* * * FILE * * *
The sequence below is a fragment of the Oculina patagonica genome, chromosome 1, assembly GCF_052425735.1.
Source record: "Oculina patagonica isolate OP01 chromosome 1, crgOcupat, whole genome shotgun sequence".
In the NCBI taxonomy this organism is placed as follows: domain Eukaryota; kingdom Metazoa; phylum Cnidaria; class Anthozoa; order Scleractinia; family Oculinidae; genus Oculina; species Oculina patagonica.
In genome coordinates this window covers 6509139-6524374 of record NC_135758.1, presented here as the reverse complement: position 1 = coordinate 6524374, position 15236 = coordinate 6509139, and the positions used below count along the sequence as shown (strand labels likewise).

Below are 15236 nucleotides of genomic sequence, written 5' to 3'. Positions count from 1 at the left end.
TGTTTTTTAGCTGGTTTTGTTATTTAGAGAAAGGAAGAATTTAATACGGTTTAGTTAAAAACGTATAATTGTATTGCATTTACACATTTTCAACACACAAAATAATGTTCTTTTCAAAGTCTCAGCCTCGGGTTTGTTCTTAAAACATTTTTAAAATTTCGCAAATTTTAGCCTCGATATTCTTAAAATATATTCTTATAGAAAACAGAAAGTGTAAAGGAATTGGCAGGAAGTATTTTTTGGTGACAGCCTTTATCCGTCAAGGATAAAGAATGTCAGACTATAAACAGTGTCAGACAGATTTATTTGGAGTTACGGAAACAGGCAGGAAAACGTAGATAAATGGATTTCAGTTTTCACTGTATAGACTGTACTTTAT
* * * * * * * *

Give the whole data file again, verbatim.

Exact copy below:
The sequence below is a fragment of the Oculina patagonica genome, chromosome 1, assembly GCF_052425735.1.
Source record: "Oculina patagonica isolate OP01 chromosome 1, crgOcupat, whole genome shotgun sequence".
In the NCBI taxonomy this organism is placed as follows: domain Eukaryota; kingdom Metazoa; phylum Cnidaria; class Anthozoa; order Scleractinia; family Oculinidae; genus Oculina; species Oculina patagonica.
In genome coordinates this window covers 6509139-6524374 of record NC_135758.1, presented here as the reverse complement: position 1 = coordinate 6524374, position 15236 = coordinate 6509139, and the positions used below count along the sequence as shown (strand labels likewise).

Below are 15236 nucleotides of genomic sequence, written 5' to 3'. Positions count from 1 at the left end.
TGTTTTTTAGCTGGTTTTGTTATTTAGAGAAAGGAAGAATTTAATACGGTTTAGTTAAAAACGTATAATTGTATTGCATTTACACATTTTCAACACACAAAATAATGTTCTTTTCAAAGTCTCAGCCTCGGGTTTGTTCTTAAAACATTTTTAAAATTTCGCAAATTTTAGCCTCGATATTCTTAAAATATATTCTTATAGAAAACAGAAAGTGTAAAGGAATTGGCAGGAAGTATTTTTTGGTGACAGCCTTTATCCGTCAAGGATAAAGAATGTCAGACTATAAACAGTGTCAGACAGATTTATTTGGAGTTACGGAAACAGGCAGGAAAACGTAGATAAATGGATTTCAGTTTTCACTGTATAGACTGTACTTTAT